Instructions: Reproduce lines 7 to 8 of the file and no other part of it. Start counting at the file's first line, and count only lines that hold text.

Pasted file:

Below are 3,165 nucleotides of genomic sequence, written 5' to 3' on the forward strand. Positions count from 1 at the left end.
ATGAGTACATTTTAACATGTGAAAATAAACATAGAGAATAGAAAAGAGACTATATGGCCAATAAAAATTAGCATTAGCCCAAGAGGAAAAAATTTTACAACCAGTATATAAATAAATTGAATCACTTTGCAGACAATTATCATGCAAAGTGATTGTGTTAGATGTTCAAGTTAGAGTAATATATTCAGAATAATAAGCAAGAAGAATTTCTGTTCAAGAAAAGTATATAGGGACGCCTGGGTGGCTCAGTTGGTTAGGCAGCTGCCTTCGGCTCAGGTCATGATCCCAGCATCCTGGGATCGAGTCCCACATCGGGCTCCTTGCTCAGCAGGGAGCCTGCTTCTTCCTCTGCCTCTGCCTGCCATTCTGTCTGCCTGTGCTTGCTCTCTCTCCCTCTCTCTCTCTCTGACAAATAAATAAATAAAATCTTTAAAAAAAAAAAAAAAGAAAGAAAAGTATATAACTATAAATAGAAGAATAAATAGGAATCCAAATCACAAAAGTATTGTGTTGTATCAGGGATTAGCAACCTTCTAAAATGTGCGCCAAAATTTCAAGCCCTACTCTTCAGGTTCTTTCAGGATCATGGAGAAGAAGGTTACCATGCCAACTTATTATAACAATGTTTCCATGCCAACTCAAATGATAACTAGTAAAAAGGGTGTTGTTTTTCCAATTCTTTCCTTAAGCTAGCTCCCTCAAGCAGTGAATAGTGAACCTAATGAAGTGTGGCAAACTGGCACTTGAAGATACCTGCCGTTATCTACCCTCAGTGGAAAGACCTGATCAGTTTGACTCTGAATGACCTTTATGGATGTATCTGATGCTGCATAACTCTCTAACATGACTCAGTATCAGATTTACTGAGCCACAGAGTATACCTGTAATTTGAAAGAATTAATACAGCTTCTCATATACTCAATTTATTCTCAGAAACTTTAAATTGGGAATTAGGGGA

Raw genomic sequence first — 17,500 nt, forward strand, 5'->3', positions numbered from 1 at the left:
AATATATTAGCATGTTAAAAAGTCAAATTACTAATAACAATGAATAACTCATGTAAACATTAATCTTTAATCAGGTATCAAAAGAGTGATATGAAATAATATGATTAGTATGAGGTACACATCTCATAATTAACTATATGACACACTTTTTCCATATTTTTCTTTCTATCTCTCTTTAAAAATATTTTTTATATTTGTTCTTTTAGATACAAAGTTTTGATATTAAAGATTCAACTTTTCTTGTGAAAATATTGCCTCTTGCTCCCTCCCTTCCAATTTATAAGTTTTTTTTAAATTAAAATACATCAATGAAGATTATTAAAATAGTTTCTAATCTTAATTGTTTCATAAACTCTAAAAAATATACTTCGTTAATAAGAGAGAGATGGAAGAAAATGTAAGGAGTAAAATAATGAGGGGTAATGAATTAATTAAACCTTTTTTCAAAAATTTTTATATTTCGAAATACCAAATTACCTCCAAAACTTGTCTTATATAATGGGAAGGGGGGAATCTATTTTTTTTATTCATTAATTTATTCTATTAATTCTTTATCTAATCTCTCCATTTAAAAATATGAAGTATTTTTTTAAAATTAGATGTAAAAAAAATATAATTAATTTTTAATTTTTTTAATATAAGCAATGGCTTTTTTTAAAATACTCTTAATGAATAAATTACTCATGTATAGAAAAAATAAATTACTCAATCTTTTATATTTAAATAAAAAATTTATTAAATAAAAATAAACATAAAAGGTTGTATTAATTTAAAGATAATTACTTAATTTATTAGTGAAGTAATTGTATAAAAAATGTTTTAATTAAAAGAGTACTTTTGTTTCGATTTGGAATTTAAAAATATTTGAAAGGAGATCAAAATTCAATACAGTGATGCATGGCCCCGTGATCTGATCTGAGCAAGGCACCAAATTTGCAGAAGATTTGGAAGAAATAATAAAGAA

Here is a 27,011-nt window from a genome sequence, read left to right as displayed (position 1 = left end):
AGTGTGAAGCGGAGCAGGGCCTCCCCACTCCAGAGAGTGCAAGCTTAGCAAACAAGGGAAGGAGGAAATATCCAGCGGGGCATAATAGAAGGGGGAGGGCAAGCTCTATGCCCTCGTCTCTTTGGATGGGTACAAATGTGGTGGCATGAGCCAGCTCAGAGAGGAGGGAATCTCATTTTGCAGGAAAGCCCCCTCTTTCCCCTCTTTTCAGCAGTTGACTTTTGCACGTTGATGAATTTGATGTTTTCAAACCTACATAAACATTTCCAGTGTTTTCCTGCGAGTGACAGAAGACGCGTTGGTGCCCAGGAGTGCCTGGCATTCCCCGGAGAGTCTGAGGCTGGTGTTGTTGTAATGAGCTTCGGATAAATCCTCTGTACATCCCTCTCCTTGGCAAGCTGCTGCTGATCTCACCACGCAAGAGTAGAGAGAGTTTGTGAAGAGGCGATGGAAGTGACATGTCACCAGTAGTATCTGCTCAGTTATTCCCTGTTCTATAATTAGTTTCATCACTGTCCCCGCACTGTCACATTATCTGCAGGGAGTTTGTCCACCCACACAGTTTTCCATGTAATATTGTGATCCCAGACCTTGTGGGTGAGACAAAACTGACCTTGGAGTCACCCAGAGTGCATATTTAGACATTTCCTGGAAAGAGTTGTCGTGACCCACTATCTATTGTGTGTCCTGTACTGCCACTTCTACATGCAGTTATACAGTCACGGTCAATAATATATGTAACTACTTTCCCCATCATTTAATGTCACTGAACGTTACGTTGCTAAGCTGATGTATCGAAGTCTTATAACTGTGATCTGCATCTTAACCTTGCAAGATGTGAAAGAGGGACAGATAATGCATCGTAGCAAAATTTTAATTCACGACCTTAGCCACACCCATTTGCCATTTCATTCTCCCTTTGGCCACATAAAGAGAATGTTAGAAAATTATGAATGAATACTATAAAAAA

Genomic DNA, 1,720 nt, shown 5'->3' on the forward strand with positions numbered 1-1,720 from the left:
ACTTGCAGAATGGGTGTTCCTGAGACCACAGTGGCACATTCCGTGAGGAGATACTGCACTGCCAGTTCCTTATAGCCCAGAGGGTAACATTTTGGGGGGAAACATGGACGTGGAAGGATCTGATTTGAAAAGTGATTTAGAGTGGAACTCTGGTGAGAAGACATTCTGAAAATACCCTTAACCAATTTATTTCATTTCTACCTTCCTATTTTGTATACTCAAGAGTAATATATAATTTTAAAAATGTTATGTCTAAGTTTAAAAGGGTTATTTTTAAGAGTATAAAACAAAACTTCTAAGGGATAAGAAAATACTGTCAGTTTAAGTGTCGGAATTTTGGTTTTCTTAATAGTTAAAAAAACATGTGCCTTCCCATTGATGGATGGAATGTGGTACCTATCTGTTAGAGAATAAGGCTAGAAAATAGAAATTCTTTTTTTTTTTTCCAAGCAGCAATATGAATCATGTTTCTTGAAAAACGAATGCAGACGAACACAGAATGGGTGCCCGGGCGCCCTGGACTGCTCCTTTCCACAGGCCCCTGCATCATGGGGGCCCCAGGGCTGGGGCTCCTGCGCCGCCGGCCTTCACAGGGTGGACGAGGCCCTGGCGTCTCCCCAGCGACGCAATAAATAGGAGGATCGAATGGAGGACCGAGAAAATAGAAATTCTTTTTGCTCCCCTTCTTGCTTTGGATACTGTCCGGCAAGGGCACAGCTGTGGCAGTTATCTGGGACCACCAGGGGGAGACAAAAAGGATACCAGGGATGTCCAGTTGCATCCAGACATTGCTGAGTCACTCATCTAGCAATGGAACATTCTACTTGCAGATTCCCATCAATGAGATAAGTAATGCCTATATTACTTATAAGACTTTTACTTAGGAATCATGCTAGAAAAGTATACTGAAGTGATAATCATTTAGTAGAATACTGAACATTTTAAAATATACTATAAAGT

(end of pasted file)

Genomic DNA, 1,720 nt, shown 5'->3' on the forward strand with positions numbered 1-1,720 from the left:
ACTTGCAGAATGGGTGTTCCTGAGACCACAGTGGCACATTCCGTGAGGAGATACTGCACTGCCAGTTCCTTATAGCCCAGAGGGTAACATTTTGGGGGGAAACATGGACGTGGAAGGATCTGATTTGAAAAGTGATTTAGAGTGGAACTCTGGTGAGAAGACATTCTGAAAATACCCTTAACCAATTTATTTCATTTCTACCTTCCTATTTTGTATACTCAAGAGTAATATATAATTTTAAAAATGTTATGTCTAAGTTTAAAAGGGTTATTTTTAAGAGTATAAAACAAAACTTCTAAGGGATAAGAAAATACTGTCAGTTTAAGTGTCGGAATTTTGGTTTTCTTAATAGTTAAAAAAACATGTGCCTTCCCATTGATGGATGGAATGTGGTACCTATCTGTTAGAGAATAAGGCTAGAAAATAGAAATTCTTTTTTTTTTTTCCAAGCAGCAATATGAATCATGTTTCTTGAAAAACGAATGCAGACGAACACAGAATGGGTGCCCGGGCGCCCTGGACTGCTCCTTTCCACAGGCCCCTGCATCATGGGGGCCCCAGGGCTGGGGCTCCTGCGCCGCCGGCCTTCACAGGGTGGACGAGGCCCTGGCGTCTCCCCAGCGACGCAATAAATAGGAGGATCGAATGGAGGACCGAGAAAATAGAAATTCTTTTTGCTCCCCTTCTTGCTTTGGATACTGTCCGGCAAGGGCACAGCTGTGGCAGTTATCTGGGACCACCAGGGGGAGACAAAAAGGATACCAGGGATGTCCAGTTGCATCCAGACATTGCTGAGTCACTCATCTAGCAATGGAACATTCTACTTGCAGATTCCCATCAATGAGATAAGTAATGCCTATATTACTTATAAGACTTTTACTTAGGAATCATGCTAGAAAAGTATACTGAAGTGATAATCATTTAGTAGAATACTGAACATTTTAAAATATACTATAAAGT